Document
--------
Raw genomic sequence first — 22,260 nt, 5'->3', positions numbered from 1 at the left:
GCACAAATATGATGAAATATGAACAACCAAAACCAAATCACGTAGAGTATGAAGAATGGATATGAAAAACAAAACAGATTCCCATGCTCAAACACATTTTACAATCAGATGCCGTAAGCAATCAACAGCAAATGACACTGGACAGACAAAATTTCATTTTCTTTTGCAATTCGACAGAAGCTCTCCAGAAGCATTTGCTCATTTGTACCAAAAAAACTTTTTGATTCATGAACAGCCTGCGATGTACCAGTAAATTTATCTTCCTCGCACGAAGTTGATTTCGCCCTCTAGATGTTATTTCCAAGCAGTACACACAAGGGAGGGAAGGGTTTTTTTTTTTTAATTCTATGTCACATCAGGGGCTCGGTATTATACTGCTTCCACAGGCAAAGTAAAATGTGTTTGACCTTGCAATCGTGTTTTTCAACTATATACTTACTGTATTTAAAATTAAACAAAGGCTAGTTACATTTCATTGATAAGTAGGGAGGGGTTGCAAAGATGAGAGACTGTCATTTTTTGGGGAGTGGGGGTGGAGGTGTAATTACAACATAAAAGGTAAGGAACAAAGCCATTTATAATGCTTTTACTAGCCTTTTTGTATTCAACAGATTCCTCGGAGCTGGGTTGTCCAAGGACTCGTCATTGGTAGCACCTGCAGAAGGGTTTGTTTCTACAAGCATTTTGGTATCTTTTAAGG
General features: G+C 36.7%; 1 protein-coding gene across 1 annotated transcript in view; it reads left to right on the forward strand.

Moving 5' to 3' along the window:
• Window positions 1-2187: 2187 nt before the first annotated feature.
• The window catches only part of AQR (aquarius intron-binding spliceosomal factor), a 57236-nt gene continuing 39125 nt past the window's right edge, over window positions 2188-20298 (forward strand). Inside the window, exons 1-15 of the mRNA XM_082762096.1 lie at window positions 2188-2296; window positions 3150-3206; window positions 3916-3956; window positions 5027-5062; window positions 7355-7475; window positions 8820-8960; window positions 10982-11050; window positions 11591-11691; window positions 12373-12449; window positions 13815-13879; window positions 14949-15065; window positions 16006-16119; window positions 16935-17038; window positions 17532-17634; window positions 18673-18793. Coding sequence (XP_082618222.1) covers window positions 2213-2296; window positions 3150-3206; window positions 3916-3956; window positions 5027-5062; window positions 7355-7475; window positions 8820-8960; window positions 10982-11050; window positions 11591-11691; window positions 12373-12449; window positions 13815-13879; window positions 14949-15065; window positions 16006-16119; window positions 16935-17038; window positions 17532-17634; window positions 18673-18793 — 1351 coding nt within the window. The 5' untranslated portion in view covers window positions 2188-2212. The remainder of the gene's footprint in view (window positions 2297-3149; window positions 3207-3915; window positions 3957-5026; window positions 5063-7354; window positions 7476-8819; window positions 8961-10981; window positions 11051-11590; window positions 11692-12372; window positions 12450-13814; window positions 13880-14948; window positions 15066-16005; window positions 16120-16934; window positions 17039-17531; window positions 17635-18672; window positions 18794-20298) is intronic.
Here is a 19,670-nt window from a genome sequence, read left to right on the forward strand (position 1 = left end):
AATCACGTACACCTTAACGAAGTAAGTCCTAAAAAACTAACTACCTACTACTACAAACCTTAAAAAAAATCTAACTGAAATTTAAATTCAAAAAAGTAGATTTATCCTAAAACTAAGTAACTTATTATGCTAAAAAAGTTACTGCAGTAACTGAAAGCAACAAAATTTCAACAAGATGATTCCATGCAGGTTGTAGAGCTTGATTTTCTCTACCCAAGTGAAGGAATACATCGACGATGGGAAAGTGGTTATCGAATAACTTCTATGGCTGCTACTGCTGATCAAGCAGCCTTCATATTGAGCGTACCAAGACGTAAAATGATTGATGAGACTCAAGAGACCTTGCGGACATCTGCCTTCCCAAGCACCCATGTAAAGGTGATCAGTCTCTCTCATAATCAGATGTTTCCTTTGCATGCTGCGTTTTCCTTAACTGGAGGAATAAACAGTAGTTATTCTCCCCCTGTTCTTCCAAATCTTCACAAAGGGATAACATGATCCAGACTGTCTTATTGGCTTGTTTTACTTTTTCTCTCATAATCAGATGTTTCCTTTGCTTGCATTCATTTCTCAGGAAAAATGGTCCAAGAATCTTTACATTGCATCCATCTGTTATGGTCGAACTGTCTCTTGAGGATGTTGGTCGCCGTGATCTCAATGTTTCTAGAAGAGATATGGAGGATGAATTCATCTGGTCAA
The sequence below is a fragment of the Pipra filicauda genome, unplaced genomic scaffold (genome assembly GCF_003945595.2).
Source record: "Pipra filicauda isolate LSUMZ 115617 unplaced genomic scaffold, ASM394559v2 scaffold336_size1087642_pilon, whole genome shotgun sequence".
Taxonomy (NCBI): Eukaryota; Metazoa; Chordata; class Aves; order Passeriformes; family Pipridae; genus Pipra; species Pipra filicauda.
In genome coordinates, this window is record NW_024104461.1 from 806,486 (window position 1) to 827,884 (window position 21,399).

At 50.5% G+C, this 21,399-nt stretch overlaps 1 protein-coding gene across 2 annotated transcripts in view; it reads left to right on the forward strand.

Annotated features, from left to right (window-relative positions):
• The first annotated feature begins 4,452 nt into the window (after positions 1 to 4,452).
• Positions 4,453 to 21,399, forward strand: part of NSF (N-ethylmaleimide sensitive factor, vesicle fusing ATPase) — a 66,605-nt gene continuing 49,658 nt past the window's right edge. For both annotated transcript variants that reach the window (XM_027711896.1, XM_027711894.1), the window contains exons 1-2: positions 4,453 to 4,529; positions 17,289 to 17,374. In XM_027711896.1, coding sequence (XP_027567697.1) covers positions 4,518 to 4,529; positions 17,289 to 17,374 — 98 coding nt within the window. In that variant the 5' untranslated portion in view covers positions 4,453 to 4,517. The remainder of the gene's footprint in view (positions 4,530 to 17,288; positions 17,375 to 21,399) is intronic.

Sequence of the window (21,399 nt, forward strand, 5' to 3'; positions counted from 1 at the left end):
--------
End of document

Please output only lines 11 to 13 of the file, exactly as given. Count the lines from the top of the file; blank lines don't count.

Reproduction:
Taxonomy (NCBI): Eukaryota; Metazoa; Chordata; class Aves; order Passeriformes; family Pipridae; genus Pipra; species Pipra filicauda.
In genome coordinates, this window is record NW_024104461.1 from 806,486 (window position 1) to 827,884 (window position 21,399).

At 50.5% G+C, this 21,399-nt stretch overlaps 1 protein-coding gene across 2 annotated transcripts in view; it reads left to right on the forward strand.